Representatives of thousands of small businesses say tougher penalties on illicit tobacco sales is needed to halt criminal tobacco trade.

The leaders of three major national retail groups representing thousands of businesses across the country have today welcomed a push from South Australia legislators that would see increased financial penalties inflicted on those who trade in illicit tobacco products, a market now worth billions of dollars in lost taxation revenue across Australia.

In a joint statement, the leaders of the Australian Association of Convenience Stores (AACS), the Master Grocers Association (MGA) and the Australian Lotteries and Newsagents Association (ALNA), said tougher penalties were overdue as the tobacco black market had increased in activity during the Covid-19 pandemic.

SA Best’s Connie Bonaros and Frank Pangallo are calling on the South Australian Government to implement harsher penalties against those who trade in illicit tobacco.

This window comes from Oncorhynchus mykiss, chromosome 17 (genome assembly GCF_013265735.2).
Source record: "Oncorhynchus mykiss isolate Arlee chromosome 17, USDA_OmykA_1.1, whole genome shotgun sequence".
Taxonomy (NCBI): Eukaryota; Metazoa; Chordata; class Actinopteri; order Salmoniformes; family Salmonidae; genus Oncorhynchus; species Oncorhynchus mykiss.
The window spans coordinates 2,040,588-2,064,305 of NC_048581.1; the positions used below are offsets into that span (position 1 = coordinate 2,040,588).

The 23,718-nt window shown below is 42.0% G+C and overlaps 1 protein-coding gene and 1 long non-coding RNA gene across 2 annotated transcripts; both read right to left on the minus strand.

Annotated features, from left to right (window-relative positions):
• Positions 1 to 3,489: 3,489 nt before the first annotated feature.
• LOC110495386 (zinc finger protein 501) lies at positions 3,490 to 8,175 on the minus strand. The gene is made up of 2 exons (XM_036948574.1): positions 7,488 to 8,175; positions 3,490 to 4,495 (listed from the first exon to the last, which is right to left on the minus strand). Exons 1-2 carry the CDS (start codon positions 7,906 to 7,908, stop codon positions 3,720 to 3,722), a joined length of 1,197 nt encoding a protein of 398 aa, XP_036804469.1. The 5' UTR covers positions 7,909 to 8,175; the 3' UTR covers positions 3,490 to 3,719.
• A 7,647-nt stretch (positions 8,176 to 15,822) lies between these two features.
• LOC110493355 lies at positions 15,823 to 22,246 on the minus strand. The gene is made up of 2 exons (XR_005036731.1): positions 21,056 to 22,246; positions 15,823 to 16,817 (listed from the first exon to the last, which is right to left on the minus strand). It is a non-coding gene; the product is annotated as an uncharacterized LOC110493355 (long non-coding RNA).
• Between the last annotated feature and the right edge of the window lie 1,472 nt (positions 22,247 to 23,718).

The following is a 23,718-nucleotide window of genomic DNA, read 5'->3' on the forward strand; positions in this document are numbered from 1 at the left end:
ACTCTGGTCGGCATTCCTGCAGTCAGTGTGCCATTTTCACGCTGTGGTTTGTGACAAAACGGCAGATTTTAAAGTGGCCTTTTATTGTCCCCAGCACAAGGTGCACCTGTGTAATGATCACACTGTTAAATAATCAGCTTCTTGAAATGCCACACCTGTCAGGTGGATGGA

“It’s great to see South Australian legislators to be pushing for a crackdown on the illicit tobacco trade,” the associations said. “Illegal tobacco sales don’t just hurt legitimate businesses. They are a major source of funding for the black economy which has widespread impacts on Australian communities.

“The easy availability of ‘chop chop’ is common knowledge in the community and can no longer be ignored,” the associations said in the statement, issued by AACS chief executive Theo Foukkare, MGA chief executive Jos de Bruin, and ALNA chief executive Ben Kearney. 

“Like other states, South Australian retailers are dealing with declining sales as the illicit tobacco industry steals legitimates business from hard working shop owners. Strong regulation has a vital role in signalling strong deterrents.”

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